Police disproportionately targeted Black residents for “no-knock” search warrants like the one that led officers to Breonna Taylor’s door the night they fatally shot her, an analysis shows. The findings by the Louisville Courier Journal, part of the USA TODAY Network, echo the concerns of civil rights advocates and experts who say no-knock warrants are used more frequently against Black and brown Americans. “The common factors are the poor and people of color – in a highly disproportionate way,” said Peter Kraska, a professor at Eastern Kentucky University who has testified before the U.S. Senate on law enforcement’s use of military tactics and equipment. Read more 

When Covid-19 closed schools, Black, Hispanic and poor kids took biggest hit in math, reading. By Erin Einhorn / NBC News

While a majority of students did better than expected in reading — scoring at levels similar to typical nonpandemic years — this wasn’t true for Black and Hispanic students and those who attend high-poverty schools. Those groups of students saw slight declines, suggesting the pandemic has exacerbated long-standing educational disparities, possibly setting children who were already behind their white and more affluent peers even further behind. “It’s a reason for concern and it’s a reason to really focus our attention on helping catch kids up,” said Megan Kuhfeld, an NWEA senior research scientist and the lead author of the study. Read more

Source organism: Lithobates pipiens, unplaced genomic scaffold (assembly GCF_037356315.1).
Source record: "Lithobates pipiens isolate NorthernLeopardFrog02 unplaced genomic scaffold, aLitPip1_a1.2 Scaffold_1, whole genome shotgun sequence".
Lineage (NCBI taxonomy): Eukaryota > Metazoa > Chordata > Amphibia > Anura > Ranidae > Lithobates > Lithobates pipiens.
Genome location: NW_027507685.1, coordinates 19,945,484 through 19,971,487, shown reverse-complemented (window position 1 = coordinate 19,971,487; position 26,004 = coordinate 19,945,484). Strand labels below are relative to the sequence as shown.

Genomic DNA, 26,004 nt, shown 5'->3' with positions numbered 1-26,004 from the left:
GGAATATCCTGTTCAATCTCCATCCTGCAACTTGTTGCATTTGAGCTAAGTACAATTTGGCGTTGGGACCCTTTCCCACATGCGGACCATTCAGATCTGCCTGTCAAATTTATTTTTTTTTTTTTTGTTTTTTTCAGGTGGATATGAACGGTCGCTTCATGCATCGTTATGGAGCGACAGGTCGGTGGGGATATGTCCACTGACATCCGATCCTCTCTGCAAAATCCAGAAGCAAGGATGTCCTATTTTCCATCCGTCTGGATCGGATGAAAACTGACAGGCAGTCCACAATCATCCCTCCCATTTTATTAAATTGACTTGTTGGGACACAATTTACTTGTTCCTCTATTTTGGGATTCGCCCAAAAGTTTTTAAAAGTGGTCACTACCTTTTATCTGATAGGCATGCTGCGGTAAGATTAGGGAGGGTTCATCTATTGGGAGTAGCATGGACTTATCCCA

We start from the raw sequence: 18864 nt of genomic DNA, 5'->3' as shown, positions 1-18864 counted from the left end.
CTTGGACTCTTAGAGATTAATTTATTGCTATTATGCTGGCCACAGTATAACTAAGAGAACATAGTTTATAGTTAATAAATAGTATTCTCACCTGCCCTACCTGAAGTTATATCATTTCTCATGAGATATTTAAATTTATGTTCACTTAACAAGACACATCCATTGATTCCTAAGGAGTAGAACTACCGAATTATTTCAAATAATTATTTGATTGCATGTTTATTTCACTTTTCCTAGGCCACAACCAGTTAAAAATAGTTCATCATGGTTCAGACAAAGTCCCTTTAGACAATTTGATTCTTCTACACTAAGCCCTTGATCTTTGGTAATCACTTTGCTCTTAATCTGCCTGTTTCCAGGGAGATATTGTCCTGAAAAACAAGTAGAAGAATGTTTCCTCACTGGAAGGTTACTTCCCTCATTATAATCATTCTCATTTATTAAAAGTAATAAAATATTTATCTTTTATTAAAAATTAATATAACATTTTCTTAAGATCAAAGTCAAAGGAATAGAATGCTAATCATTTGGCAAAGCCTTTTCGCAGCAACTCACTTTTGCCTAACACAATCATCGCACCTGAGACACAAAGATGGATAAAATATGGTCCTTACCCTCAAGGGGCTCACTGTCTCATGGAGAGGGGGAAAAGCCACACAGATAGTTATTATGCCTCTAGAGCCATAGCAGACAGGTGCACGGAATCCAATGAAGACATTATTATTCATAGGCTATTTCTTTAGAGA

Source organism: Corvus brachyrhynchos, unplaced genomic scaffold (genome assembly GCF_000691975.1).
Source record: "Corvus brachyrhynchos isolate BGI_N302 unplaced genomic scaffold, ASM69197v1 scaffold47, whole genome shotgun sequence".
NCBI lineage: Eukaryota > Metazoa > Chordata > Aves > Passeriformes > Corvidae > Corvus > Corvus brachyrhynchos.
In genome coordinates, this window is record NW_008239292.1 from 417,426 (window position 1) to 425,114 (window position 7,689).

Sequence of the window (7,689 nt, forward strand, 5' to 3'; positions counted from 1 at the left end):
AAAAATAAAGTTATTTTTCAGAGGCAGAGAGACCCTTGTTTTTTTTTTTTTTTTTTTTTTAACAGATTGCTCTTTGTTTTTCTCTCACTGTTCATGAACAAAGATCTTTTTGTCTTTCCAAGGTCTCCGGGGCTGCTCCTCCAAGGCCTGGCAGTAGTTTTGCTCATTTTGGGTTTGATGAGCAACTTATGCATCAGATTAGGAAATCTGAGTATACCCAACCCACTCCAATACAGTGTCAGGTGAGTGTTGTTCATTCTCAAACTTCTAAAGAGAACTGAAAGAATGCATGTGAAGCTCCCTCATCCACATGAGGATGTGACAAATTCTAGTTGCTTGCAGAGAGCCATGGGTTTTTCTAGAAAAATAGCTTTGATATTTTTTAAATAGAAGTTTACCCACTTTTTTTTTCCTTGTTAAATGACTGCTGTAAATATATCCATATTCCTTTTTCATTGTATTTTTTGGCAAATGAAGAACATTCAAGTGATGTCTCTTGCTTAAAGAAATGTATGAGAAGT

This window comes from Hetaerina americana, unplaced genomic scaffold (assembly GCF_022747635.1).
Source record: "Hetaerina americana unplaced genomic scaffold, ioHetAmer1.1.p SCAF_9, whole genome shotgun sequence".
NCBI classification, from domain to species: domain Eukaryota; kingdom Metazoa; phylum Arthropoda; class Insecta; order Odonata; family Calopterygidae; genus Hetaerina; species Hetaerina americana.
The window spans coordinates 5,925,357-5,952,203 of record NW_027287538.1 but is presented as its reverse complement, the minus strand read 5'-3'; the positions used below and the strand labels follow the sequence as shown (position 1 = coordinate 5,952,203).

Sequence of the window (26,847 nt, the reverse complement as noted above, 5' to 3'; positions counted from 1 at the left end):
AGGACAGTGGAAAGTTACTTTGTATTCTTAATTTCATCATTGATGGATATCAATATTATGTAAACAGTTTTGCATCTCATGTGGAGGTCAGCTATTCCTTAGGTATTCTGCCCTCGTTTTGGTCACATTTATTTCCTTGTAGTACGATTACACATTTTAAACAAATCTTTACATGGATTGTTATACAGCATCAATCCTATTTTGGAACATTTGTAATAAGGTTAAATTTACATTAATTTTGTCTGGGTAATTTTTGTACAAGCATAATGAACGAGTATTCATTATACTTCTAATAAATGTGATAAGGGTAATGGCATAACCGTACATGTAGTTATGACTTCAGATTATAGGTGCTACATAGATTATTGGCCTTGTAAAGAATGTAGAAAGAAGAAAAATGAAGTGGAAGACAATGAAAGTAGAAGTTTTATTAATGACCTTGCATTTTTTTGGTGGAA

Bill that could help Black farmers reclaim millions of acres ‘a step in the right direction.’ By Mariya Mosely / ABC News

There was a time when Black-owned farms were booming — before those farmers were stripped of tens of thousands of acres because of racist policies. Today, most rural land in the U.S. is owned by white people. But now, finally, a new piece of legislation could help African Americans reclaim some of that acreage. The Justice for Black Farmers Act, introduced earlier this month by Sen. Cory Booker, D-N.J., would allow Black farmers to reclaim up to 160 acres each, at no charge, through a Department of Agriculture system of land grants. Read more 

Pennsylvania Supreme Court hears arguments in Bill Cosby appeal. By CBS News

Pennsylvania’s highest court questioned Tuesday whether Bill Cosby’s alleged history of intoxicating and sexually assaulting young women amounted to a signature crime pattern, given studies that show as many as half of all sexual assaults involve drugs or alcohol. Cosby, 83, hopes to overturn his 2018 sex assault conviction because the judge let prosecutors call five other accusers who said Cosby mistreated them the same way he did his victim, Andrea Constand. The defense said their testimony prejudiced the jury against the actor and should not have been allowed. Watch here